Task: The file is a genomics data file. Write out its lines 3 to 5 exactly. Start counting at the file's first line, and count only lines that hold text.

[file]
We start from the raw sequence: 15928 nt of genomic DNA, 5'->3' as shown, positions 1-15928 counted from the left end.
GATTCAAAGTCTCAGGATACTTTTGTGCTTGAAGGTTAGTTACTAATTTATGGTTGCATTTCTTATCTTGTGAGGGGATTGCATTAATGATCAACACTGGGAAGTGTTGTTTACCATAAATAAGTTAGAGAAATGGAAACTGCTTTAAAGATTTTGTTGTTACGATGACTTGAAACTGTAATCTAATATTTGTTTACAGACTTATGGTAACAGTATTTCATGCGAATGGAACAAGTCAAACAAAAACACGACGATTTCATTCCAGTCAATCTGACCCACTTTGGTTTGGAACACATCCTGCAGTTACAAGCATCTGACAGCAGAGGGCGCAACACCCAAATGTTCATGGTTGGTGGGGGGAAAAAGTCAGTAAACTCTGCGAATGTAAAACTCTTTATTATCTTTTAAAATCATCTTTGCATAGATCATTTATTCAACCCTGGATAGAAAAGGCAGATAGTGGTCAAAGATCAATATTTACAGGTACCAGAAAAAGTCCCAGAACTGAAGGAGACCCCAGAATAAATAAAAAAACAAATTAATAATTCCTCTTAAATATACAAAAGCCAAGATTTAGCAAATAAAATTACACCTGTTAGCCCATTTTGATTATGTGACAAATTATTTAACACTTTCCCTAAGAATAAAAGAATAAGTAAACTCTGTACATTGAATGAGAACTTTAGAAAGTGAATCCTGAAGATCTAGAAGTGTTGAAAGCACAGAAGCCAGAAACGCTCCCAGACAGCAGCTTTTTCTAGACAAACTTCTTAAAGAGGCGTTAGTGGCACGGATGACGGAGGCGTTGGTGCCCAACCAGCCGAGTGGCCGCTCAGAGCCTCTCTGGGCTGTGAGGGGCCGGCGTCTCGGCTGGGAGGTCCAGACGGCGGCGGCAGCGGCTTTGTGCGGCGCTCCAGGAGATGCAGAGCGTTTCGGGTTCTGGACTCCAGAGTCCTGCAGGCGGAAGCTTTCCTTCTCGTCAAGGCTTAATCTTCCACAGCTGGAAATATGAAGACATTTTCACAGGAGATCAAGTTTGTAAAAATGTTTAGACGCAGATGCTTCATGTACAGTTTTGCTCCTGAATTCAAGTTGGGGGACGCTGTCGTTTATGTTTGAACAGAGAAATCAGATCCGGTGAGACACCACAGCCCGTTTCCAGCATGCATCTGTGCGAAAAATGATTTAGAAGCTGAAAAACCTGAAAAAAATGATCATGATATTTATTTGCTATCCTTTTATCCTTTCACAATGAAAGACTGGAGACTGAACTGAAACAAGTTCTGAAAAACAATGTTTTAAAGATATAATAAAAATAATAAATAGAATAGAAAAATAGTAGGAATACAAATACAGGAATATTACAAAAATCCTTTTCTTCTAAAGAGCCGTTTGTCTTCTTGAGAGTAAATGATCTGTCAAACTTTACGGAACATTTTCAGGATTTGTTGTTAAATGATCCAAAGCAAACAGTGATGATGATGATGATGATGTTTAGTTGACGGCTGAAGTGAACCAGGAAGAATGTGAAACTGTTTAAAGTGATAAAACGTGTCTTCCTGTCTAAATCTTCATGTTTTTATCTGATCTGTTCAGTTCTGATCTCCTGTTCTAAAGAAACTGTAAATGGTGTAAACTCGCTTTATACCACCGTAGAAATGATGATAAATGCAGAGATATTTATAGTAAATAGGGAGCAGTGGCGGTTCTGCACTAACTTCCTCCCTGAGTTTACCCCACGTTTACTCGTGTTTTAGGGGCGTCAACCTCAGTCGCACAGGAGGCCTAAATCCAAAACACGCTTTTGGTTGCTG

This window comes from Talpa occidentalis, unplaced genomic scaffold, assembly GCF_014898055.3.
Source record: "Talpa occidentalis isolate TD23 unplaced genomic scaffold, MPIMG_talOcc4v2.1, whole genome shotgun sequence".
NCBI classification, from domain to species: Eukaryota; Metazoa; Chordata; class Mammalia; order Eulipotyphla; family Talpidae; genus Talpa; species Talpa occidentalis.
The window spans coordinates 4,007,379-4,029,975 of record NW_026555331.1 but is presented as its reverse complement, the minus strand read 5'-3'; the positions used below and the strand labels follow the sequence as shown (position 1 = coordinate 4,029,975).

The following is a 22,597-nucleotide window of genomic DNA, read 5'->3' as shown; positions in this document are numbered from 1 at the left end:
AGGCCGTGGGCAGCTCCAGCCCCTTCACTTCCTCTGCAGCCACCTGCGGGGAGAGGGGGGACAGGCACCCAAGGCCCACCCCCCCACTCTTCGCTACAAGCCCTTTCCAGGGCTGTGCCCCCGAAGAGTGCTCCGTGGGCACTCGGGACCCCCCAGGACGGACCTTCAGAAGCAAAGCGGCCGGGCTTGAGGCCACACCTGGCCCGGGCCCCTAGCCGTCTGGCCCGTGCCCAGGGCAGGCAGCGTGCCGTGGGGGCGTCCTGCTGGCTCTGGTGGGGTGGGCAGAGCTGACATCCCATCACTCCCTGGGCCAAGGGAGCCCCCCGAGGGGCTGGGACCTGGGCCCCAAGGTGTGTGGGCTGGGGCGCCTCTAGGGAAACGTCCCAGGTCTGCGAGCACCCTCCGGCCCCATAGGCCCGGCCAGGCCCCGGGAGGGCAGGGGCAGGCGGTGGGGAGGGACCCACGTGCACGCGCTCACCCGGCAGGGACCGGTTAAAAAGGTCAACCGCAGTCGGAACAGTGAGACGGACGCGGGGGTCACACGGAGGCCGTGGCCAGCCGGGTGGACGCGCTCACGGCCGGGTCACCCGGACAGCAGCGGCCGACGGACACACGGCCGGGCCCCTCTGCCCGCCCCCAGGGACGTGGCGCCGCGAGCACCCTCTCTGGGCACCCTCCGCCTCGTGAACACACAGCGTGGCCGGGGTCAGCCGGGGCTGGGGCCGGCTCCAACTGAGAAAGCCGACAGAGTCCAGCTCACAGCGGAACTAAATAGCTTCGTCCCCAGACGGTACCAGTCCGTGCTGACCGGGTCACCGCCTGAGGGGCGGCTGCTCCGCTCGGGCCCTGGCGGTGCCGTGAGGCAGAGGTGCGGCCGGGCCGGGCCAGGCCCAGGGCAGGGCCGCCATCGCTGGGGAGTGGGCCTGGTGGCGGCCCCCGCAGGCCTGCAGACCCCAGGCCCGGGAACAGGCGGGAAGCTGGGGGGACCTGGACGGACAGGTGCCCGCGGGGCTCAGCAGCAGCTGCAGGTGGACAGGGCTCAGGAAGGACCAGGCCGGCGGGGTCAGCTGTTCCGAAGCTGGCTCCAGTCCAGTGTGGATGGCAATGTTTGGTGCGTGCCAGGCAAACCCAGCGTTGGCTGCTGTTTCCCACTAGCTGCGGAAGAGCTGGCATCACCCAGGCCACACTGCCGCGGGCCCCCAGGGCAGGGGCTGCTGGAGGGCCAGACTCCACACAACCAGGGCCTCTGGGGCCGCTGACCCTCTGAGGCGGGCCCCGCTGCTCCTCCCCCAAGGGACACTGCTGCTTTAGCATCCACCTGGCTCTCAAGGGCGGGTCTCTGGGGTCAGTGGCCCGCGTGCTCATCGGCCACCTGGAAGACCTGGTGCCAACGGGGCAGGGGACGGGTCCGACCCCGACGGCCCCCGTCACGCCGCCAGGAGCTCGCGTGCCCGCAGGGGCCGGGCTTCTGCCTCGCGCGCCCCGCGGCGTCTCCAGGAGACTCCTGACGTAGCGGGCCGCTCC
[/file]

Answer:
This window comes from Talpa occidentalis, unplaced genomic scaffold, assembly GCF_014898055.3.
Source record: "Talpa occidentalis isolate TD23 unplaced genomic scaffold, MPIMG_talOcc4v2.1, whole genome shotgun sequence".
NCBI classification, from domain to species: Eukaryota; Metazoa; Chordata; class Mammalia; order Eulipotyphla; family Talpidae; genus Talpa; species Talpa occidentalis.